Update (3/21): Wyche Primary took the prize (see comments). I’ll make sure to provide a link as soon as the recordings are posted.

Croí follain agus gob fliuch

St. Patrick’s Day is tomorrow. (So is Evacuation Day—basically a Bostonian work-around to make the occasion an actual legal holiday.) There’s been a radio commercial here in Boston for the past few weeks that uses some variant on the phrase “Everyone is Irish on St. Patrick’s Day.” My lovely wife and I thought this would be a good marketing tack for the Boston Symphony to promote this weekend’s performances of Mahler 3.

ANNOUNCER: On St. Patrick’s Day, everyone is Irish—even a nervous Austrian Jew!

MAHLER (in the voice of the Lucky Charms leprechaun): I’m Gustav Mahler! Come and be hearin’ me Third Symphony! The trees, the flowers—they’ve all been talkin’ to me! We’ll even have a chorus of wee little ones!

My last name notwithstanding, I’m one-quarter Irish, although, to put things in perspective, that makes me only half as much a man of the auld sod as, say, Richard Nixon. On the other hand, a childhood’s worth of sunburned freckles has to count for something, right? Besides, on St. Patrick’s Day, everyone is Irish—even Toru Takemitsu! Here’s his arrangement of “Londonderry Air,” AKA “Danny Boy,” as performed by Kosei Kubota.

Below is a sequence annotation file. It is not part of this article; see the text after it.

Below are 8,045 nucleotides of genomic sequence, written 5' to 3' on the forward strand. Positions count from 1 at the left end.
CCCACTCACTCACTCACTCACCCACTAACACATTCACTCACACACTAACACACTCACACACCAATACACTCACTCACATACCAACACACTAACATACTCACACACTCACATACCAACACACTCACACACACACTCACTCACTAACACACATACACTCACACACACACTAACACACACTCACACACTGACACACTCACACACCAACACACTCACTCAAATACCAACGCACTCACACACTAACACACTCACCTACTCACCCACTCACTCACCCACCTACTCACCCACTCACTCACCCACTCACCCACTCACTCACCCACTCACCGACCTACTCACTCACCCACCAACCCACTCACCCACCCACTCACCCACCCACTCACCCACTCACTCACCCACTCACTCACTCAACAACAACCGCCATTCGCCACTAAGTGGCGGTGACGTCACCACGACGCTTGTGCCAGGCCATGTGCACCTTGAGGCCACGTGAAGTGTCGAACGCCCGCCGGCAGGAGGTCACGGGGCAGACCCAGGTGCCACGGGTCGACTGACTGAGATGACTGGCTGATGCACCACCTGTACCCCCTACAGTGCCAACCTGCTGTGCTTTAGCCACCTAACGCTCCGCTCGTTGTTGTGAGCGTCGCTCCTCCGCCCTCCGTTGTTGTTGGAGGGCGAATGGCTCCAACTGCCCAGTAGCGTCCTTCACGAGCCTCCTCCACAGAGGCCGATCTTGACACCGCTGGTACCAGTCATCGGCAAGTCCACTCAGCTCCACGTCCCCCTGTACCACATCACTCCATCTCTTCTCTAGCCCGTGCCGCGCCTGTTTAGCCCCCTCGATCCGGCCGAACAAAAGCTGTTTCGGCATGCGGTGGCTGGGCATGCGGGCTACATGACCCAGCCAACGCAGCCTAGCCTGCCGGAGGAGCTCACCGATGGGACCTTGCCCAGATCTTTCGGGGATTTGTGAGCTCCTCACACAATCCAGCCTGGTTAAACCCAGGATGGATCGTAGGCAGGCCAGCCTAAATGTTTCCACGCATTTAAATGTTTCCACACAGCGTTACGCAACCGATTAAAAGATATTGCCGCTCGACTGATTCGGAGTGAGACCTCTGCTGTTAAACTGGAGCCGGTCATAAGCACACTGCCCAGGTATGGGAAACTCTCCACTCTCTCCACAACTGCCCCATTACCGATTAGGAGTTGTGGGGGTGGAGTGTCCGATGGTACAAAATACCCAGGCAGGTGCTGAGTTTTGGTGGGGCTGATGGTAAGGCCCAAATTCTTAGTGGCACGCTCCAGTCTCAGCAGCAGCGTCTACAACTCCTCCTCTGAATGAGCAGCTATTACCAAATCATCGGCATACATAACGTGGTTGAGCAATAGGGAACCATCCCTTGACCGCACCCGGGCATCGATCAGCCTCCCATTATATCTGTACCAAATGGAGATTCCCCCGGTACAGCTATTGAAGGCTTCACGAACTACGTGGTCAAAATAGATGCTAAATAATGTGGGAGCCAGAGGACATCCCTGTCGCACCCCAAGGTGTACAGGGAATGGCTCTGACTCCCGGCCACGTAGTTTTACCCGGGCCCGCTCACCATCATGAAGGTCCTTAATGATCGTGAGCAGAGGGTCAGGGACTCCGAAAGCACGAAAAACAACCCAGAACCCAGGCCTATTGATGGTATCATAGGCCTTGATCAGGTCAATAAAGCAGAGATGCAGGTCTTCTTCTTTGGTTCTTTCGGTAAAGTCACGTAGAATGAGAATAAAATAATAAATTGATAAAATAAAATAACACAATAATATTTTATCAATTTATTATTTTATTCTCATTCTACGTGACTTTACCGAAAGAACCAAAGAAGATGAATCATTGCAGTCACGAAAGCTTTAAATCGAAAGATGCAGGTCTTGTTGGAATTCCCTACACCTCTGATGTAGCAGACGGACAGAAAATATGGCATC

Gaining One’s Definition

Definitions of music are by no means rare.

The most usual, the official one, is this: “Music is the art of combining sounds in a manner agreeable to the ear.”

According to Hugo Reimann, music is “the manifestation of Beauty through the medium of sound.”

Another German has it that “Die Musik ist eine klingende Arithmetik” (Music is a sonorous arithmetic).

Spencer, on the other hand, considered music as a natural development of the accent imparted to the human voice by passion.

To Mazzini music was “the faith of a world whose poetry is but high philosophy.”

To the average listener, music is melody, that is to say, a mere “pretext to sing.”

And lastly, we have the famous definition of Théophile Gautier, that “music is the most expensive of all noises.”

* * * * *
Feeling constrained to give a definition myself, I should say that, in my opinion, music is the art of combining sounds both in time and space (successively and simultaneously) according to the composer’s creative egoism and his complete indifference to every law that opposes his sincerity.

From L’Evoluzione della Musica, A traverso la storia della Cadenza perfetta (“The Evolution of Music, Throughout the History of the Perfect Cadence”), by Alfredo Casella, 1919. (Emphasis in the original.) A fun party game: try and match each definition with a subsequent 20th-century musical style, vocabulary, or school. Even Gautier’s.

Appellation spring

Composers are aiming for the wrong star. Commissions? Pulitzers? Joan Peyser tell-all biographies? Pffft. Everybody knows the real fame is in taxonomic designations. You’ll know you’ve made it when there’s a sludgy, possibly extinct organism that’s named for you.